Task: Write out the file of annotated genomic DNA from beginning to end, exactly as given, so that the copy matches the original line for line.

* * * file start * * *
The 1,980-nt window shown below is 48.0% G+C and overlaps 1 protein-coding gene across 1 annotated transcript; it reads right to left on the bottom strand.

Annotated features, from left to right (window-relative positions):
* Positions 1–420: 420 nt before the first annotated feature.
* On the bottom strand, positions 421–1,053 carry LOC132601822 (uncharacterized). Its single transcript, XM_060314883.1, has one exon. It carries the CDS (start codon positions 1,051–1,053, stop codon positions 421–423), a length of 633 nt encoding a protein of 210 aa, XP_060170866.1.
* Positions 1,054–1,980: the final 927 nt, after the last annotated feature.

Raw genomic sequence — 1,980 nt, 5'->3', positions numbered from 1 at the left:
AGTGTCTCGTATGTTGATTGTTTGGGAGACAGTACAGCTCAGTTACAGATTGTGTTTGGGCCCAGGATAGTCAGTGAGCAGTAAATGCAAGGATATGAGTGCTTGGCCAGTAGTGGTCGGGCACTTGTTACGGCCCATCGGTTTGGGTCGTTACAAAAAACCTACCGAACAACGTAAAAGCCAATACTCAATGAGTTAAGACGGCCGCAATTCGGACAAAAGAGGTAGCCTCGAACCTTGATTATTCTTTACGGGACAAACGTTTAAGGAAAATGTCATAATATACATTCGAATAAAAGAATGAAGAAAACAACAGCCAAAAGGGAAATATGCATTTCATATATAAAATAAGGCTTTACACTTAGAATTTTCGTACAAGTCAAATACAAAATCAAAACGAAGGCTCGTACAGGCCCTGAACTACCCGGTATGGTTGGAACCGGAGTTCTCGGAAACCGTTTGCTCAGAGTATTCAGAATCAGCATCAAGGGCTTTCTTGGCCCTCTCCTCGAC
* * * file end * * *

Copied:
The 1,980-nt window shown below is 48.0% G+C and overlaps 1 protein-coding gene across 1 annotated transcript; it reads right to left on the bottom strand.

Annotated features, from left to right (window-relative positions):
* Positions 1–420: 420 nt before the first annotated feature.
* On the bottom strand, positions 421–1,053 carry LOC132601822 (uncharacterized). Its single transcript, XM_060314883.1, has one exon. It carries the CDS (start codon positions 1,051–1,053, stop codon positions 421–423), a length of 633 nt encoding a protein of 210 aa, XP_060170866.1.
* Positions 1,054–1,980: the final 927 nt, after the last annotated feature.

Raw genomic sequence — 1,980 nt, 5'->3', positions numbered from 1 at the left:
AGTGTCTCGTATGTTGATTGTTTGGGAGACAGTACAGCTCAGTTACAGATTGTGTTTGGGCCCAGGATAGTCAGTGAGCAGTAAATGCAAGGATATGAGTGCTTGGCCAGTAGTGGTCGGGCACTTGTTACGGCCCATCGGTTTGGGTCGTTACAAAAAACCTACCGAACAACGTAAAAGCCAATACTCAATGAGTTAAGACGGCCGCAATTCGGACAAAAGAGGTAGCCTCGAACCTTGATTATTCTTTACGGGACAAACGTTTAAGGAAAATGTCATAATATACATTCGAATAAAAGAATGAAGAAAACAACAGCCAAAAGGGAAATATGCATTTCATATATAAAATAAGGCTTTACACTTAGAATTTTCGTACAAGTCAAATACAAAATCAAAACGAAGGCTCGTACAGGCCCTGAACTACCCGGTATGGTTGGAACCGGAGTTCTCGGAAACCGTTTGCTCAGAGTATTCAGAATCAGCATCAAGGGCTTTCTTGGCCCTCTCCTCGAC